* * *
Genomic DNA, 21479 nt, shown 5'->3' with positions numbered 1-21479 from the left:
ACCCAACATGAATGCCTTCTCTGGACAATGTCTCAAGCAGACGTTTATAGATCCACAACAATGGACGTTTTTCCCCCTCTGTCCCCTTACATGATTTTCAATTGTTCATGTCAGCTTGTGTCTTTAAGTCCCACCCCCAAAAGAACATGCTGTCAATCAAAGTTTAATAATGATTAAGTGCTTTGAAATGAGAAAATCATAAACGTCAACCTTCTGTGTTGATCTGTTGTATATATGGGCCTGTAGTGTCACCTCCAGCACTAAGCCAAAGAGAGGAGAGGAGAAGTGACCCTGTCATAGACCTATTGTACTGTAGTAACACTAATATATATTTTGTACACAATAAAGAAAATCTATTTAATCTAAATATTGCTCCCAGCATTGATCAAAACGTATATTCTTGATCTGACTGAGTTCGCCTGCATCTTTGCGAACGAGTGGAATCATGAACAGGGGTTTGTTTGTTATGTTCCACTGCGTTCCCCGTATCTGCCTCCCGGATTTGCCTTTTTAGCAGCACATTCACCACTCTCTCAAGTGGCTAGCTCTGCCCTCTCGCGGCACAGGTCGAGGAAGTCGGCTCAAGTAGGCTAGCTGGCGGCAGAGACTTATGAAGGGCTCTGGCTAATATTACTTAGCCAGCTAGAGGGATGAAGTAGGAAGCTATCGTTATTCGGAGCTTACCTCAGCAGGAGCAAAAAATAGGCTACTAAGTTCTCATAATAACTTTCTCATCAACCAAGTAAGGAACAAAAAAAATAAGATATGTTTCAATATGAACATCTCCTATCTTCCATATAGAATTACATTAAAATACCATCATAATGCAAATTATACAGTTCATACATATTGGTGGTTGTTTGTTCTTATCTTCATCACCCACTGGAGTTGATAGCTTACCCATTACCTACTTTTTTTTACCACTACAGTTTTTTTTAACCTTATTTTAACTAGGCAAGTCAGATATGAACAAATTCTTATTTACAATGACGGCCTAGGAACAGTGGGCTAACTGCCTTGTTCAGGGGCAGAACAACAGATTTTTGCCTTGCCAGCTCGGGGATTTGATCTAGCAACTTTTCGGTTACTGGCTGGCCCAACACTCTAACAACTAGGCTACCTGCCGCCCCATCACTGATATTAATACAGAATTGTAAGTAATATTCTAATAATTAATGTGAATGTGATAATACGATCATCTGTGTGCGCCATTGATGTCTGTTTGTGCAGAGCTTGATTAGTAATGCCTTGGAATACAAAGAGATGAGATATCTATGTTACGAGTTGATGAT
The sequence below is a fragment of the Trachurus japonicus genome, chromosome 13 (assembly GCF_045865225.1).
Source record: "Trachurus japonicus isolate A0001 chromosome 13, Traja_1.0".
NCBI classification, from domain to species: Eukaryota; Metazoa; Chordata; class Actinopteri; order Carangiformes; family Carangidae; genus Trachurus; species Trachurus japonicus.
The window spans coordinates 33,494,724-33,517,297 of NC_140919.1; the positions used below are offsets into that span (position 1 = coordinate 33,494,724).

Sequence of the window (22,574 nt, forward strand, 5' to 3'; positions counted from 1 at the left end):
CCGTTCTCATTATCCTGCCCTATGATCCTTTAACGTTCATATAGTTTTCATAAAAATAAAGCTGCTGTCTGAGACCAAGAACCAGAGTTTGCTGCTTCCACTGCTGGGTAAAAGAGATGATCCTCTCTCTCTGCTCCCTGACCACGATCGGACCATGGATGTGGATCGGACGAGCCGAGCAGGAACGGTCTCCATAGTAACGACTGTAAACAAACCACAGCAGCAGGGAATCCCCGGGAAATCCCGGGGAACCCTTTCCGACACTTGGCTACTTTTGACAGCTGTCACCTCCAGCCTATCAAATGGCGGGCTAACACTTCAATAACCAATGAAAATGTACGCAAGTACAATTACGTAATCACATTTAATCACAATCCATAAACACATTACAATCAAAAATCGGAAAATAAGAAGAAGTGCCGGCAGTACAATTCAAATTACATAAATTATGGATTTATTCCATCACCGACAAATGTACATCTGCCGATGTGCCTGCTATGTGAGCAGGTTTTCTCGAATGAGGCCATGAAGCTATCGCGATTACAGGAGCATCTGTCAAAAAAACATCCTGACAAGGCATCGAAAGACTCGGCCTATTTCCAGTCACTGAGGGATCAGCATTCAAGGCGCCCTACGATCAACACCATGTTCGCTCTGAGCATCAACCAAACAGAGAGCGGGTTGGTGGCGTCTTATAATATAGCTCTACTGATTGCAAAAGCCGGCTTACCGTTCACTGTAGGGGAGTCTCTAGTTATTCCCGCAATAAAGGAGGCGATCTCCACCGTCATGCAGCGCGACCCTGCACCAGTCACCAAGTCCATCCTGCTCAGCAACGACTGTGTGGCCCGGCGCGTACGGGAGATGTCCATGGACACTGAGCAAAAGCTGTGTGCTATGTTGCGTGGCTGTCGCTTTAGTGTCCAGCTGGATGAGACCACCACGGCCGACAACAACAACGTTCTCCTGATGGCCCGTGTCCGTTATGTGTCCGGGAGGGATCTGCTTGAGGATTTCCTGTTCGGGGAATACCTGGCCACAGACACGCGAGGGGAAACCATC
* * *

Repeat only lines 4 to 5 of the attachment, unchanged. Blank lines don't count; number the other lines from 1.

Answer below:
Source record: "Trachurus japonicus isolate A0001 chromosome 13, Traja_1.0".
NCBI classification, from domain to species: Eukaryota; Metazoa; Chordata; class Actinopteri; order Carangiformes; family Carangidae; genus Trachurus; species Trachurus japonicus.